According to some scientists, for example Stephen Hawking, it may not be a good idea. But theoretically it could work: with the current technologies we could create infrared radiation powerful enough to be visible from Proxima Centauri.
If somewhere in the Milky Way existed a civilization evolved enough to be able to observe in the direction of the Sun in search of life forms, we could take advantage of the laser technology currently available on Earth to create a sort of interstellar torch, a beacon that signal our presence in space.
According to this study, published in the journal Astrophysical Journal, focusing a 2 megawatt laser power on a 30 to 45 meter diameter telescope pointed towards the sky, we would get a beam of infrared light quite intense to be distinguished from solar radiation, recognizable from those who took the trouble to analyze the light spectrum of our star.
This signal could be captured without too much difficulty by any alien astrophysicists living on nearby planetary systems, for example around Proxima Centauri, the star closest to Earth, or in the star system of TRAPPIST-1, a star about 40 light years, around to which 7 exoplanets orbit, at least 3 of which potentially habitable. If the signal was noticed, the same laser could be used to send short messages in light pulses, in a sort of infrared Morse code. Moreover using a mega telescope to further focus the intensity of the laser, the signal would be at least 10 times more intense than the natural variability of the Sun in infrared emissions.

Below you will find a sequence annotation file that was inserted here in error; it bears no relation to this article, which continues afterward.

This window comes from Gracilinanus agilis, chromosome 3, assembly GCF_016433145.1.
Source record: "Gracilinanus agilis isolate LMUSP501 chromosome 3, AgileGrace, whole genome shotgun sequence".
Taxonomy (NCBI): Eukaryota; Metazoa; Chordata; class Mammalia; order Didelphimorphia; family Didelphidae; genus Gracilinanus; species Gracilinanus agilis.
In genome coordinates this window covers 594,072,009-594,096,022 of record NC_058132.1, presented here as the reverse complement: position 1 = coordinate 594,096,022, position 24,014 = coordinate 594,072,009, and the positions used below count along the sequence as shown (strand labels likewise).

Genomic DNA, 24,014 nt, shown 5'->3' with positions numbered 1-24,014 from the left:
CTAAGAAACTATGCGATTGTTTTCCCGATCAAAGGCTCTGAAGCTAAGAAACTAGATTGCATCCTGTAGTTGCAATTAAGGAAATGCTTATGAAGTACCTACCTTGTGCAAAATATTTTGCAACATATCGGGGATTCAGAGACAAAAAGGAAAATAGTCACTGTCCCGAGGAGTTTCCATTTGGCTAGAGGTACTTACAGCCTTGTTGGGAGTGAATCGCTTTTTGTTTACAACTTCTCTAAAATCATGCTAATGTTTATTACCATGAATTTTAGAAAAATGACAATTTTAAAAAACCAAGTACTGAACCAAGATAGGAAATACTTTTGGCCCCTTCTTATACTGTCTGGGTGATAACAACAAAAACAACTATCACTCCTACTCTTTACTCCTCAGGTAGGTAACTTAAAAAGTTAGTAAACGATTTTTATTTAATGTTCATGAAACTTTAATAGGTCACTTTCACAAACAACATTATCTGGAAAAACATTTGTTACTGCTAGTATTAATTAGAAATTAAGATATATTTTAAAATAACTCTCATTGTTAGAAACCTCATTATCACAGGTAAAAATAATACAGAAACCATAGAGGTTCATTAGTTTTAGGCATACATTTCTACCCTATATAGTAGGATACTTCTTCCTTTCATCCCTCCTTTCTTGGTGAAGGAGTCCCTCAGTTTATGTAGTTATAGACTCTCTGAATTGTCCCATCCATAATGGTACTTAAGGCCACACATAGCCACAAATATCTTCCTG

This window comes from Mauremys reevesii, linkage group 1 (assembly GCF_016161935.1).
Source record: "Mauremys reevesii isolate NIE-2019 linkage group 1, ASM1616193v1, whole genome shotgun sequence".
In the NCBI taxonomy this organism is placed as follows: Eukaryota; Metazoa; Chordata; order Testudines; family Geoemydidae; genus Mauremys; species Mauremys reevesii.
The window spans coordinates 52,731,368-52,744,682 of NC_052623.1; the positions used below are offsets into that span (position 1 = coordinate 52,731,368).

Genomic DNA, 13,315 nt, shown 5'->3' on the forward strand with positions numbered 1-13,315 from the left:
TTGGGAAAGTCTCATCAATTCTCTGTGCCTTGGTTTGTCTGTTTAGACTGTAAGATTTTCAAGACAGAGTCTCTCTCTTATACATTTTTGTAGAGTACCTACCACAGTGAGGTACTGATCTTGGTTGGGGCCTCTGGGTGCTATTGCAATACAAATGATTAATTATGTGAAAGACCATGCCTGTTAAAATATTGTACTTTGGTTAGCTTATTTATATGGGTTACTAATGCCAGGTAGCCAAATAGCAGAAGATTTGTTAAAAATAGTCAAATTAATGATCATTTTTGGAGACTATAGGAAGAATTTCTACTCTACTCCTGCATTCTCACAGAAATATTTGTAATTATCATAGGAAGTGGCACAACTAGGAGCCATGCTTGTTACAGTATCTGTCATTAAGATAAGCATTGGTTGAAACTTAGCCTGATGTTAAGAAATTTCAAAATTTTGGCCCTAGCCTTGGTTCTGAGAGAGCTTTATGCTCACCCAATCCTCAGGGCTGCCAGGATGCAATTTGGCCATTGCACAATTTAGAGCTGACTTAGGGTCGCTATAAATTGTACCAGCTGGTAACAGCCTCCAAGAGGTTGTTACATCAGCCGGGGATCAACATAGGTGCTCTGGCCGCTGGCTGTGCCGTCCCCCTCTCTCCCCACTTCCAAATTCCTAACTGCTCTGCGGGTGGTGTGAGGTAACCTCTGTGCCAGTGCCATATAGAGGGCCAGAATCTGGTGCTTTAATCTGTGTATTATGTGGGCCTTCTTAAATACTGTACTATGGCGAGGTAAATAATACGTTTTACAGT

Proxima centauri b
For example, with a 2 megawatt laser pointing at a 30-meter telescope, we would produce a signal easily distinguishable from Proxima Centauri b, an exoplanet 4 years light away from us. Instead, with a 1 megawatt laser and a 45-meter telescope, we could signal our position to an inhabitant of TRAPPIST-1.
But if someone had sent the same signal in our direction, would we be able to find it with the tools we have?
According to James Clark, researcher at the Department of Aeronautics and Astronautics at MIT and author of the study, a 1 meter telescope would be enough to distinguish such a signal. The problem is that it should be pointed in the exact direction of the laser sent. It is therefore advisable to develop increasingly powerful infrared technologies, not so much to capture alien laser signals, but to analyze the gaseous envelopes around the exoplanets we study, a scientifically more effective method to understand if there are conditions suitable for life.